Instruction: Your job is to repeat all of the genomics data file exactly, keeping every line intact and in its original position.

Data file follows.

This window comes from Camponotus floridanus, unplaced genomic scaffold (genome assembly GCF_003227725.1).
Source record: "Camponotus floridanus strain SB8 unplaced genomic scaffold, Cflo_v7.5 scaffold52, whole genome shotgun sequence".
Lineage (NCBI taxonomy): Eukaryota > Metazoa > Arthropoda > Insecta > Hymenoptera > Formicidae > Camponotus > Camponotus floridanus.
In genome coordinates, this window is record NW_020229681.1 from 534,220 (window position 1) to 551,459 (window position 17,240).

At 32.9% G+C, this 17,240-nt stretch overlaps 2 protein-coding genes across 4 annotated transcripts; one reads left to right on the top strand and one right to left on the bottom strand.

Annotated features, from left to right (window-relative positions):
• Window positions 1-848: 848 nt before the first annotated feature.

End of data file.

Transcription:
This window comes from Camponotus floridanus, unplaced genomic scaffold (genome assembly GCF_003227725.1).
Source record: "Camponotus floridanus strain SB8 unplaced genomic scaffold, Cflo_v7.5 scaffold52, whole genome shotgun sequence".
Lineage (NCBI taxonomy): Eukaryota > Metazoa > Arthropoda > Insecta > Hymenoptera > Formicidae > Camponotus > Camponotus floridanus.
In genome coordinates, this window is record NW_020229681.1 from 534,220 (window position 1) to 551,459 (window position 17,240).

At 32.9% G+C, this 17,240-nt stretch overlaps 2 protein-coding genes across 4 annotated transcripts; one reads left to right on the top strand and one right to left on the bottom strand.

Annotated features, from left to right (window-relative positions):
• Window positions 1-848: 848 nt before the first annotated feature.